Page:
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January 6, 2010

SickKids researchers find powerful predictor of bone cancer prognosis

TORONTO – Scientists at The Hospital for Sick Children (SickKids) have discovered a powerful new tool that can help predict the prognosis for patients with bone cancer and help doctors more accurately determine how aggressively they need to treat specific patients. They found that the presence of a specific type of genetic mutation found in the tumours results in poorer outcomes for patients with osteosarcoma – the most common bone cancer in children and adolescents. The study is published in the current issue of Cancer Research.

The research team analyzed tumour DNA from osteosarcoma patients and found a novel region called osteo3q13.31, which contains three genes that were previously not known to be involved in the disease. They used the presence or absence of a mutation in these genes – known as an osteo3q13.31 deletion – as an indicator to predict the disease outcome in osteosarcoma. They studied 49 patients and found that a deletion resulted in poorer outcomes.

“This marker is an incredibly powerful tool. If the deletion is present, this suggests that the patient would need more aggressive therapy than if it is absent,” says principal investigator Dr. David Malkin, Paediatric Oncologist and Senior Scientist at SickKids, and Professor in the Department of Paediatrics at the University of Toronto. “Hopefully, we would be able to avoid over treating patients who don’t need the most aggressive therapy, while ensuring that we aren’t under treating those who do.”

The advent of high-resolution technologies allowed the scientists to look at regions of DNA with much more clarity. The scientists used a high-resolution tool called single-nucleotide polymorphism (SNP) array to look at copy number alteration (CNA).  CNA is a genetic phenomenon that occurs when some regions of the DNA are duplicated or deleted. Normally genes are present in two copies, with one copy inherited from each parent. CNAs are often found in osteosarcoma.

Every year, there are about 300 new cases of osteosarcoma in Canada, most of which occur in adolescents and young adults. The survival rate of about 65 per cent has not changed in about two decades. While the first step is to use the new marker as a prognostic tool, Malkin says it may eventually be used as a therapeutic target, ultimately leading to improved survival rates for osteosarcoma. Down the road, the marker may also be able to help determine prognosis in tissue cancers including carcinomas and sarcomas, he explains.

The image on the left shows two copies of osteo3q13.31 (green) in a tumour cell. 
The image on the right shows a full osteo3q13.31 deletion.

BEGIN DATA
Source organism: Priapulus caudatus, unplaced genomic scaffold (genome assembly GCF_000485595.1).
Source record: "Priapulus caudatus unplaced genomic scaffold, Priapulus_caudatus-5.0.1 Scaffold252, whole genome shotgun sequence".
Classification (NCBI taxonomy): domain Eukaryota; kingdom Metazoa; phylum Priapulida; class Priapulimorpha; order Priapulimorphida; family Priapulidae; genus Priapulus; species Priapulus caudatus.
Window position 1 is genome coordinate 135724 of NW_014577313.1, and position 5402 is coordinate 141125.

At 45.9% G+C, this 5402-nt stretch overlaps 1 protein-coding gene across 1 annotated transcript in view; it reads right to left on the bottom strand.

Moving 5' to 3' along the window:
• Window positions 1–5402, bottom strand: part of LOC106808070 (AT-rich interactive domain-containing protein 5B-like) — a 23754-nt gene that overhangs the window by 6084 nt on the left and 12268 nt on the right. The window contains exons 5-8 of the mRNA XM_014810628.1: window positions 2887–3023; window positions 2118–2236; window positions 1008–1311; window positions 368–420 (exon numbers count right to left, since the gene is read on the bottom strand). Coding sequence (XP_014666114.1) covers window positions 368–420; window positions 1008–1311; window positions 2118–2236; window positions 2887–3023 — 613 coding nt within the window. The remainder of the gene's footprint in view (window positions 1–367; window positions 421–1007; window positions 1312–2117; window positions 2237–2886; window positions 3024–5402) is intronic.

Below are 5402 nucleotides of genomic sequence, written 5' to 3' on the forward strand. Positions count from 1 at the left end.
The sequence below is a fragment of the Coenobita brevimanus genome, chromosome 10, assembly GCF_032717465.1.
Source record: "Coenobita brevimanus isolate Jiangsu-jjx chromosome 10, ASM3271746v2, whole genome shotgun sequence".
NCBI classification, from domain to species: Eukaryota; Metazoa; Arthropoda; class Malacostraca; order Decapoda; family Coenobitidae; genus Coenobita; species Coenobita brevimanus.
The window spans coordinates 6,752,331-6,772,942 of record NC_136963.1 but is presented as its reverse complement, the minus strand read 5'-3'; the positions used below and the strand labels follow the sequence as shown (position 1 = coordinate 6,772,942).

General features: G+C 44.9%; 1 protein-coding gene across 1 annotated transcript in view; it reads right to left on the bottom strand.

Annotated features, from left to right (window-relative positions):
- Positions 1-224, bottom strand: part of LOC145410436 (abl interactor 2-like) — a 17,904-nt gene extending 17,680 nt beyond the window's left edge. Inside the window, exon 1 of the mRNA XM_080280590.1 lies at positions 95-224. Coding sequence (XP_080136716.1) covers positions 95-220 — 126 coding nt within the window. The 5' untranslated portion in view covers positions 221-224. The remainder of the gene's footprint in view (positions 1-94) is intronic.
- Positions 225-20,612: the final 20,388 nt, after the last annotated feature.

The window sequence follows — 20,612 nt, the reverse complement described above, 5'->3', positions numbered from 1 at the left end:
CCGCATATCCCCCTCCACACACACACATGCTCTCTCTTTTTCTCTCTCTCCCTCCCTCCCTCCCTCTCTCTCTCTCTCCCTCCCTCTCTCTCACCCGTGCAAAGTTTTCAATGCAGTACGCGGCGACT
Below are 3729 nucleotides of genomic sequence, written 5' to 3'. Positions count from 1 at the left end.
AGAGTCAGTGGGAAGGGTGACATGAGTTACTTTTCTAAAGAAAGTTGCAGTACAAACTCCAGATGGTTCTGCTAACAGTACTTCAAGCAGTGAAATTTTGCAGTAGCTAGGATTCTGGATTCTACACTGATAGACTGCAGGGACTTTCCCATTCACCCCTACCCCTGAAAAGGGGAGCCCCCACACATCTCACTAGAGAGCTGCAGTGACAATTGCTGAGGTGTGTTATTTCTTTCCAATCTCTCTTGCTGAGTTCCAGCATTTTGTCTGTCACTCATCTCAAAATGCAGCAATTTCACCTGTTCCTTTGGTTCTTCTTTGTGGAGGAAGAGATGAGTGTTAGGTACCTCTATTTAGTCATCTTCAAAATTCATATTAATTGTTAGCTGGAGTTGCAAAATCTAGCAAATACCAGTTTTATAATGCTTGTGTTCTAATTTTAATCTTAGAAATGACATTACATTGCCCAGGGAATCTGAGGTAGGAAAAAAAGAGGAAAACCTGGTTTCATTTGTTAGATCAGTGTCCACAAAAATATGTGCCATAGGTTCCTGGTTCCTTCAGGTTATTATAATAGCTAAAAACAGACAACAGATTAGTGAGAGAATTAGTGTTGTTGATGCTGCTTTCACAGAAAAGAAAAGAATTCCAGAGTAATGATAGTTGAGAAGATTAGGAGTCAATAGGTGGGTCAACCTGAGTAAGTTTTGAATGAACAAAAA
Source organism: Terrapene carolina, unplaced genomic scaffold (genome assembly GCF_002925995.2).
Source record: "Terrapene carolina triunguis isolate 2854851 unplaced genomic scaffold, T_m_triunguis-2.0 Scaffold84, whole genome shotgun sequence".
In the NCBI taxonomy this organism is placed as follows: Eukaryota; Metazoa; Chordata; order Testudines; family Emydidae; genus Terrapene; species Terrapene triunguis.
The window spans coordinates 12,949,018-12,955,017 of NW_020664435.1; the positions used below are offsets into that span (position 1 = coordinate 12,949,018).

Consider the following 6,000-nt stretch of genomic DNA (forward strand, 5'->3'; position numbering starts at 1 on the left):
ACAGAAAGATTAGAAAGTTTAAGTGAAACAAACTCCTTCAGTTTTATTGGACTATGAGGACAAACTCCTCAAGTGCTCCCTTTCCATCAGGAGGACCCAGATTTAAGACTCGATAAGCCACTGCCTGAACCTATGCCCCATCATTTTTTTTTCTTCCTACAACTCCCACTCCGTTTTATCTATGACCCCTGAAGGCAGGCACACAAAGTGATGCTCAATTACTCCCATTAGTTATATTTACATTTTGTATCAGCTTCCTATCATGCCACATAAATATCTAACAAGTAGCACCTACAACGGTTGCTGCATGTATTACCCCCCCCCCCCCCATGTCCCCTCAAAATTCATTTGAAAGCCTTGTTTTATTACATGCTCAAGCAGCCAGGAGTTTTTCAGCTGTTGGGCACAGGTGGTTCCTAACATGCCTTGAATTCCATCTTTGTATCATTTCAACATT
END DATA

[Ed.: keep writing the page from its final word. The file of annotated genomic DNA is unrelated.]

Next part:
The research was supported by the Canadian Institutes of Health Research and SickKids Foundation.

About The Hospital for Sick Children
The Hospital for Sick Children (SickKids) is recognized as one of the world’s foremost paediatric health-care institutions and is Canada’s leading centre dedicated to advancing children’s health through the integration of patient care, research and education. Founded in 1875 and affiliated with the University of Toronto, SickKids is one of Canada’s most research-intensive hospitals and has generated discoveries that have helped children globally.  Its mission is to provide the best in complex and specialized family-centred care; pioneer scientific and clinical advancements; share expertise; foster an academic environment that nurtures health-care professionals; and champion an accessible, comprehensive and sustainable child health system.  SickKids is proud of its vision of Healthier Children. A Better World.™ For more information, please visit www.sickkids.ca. 

About Peter Gilgan Centre for Research and Learning 
The Peter Gilgan Centre for Research and Learning will bring together researchers from different scientific disciplines and a variety of clinical perspectives, to accelerate discoveries, new knowledge and their application to child health — a different concept from traditional research building designs. The facility will physically connect SickKids science, discovery and learning activities to its clinical operations. Designed by award-winning architects Diamond Schmitt Architects Inc. and HDR Inc. with a goal to achieve LEED® Gold Certification for sustainable design, the Gilgan Centre will create an architectural landmark as the eastern gateway to Toronto’s Discovery District. The Peter Gilgan Centre for Research and Learning is funded by a grant from the Canada Foundation for Innovation, the Government of Ontario, philanthropist Peter Gilgan and community support for the ongoing fundraising campaign. For more information, please visit www.sickkidsfoundation.com/bepartofit.

For more information, please contact:

Matet Nebres
The Hospital for Sick Children
Phone: 416-813-6380
email: matet.nebres@sickkids.ca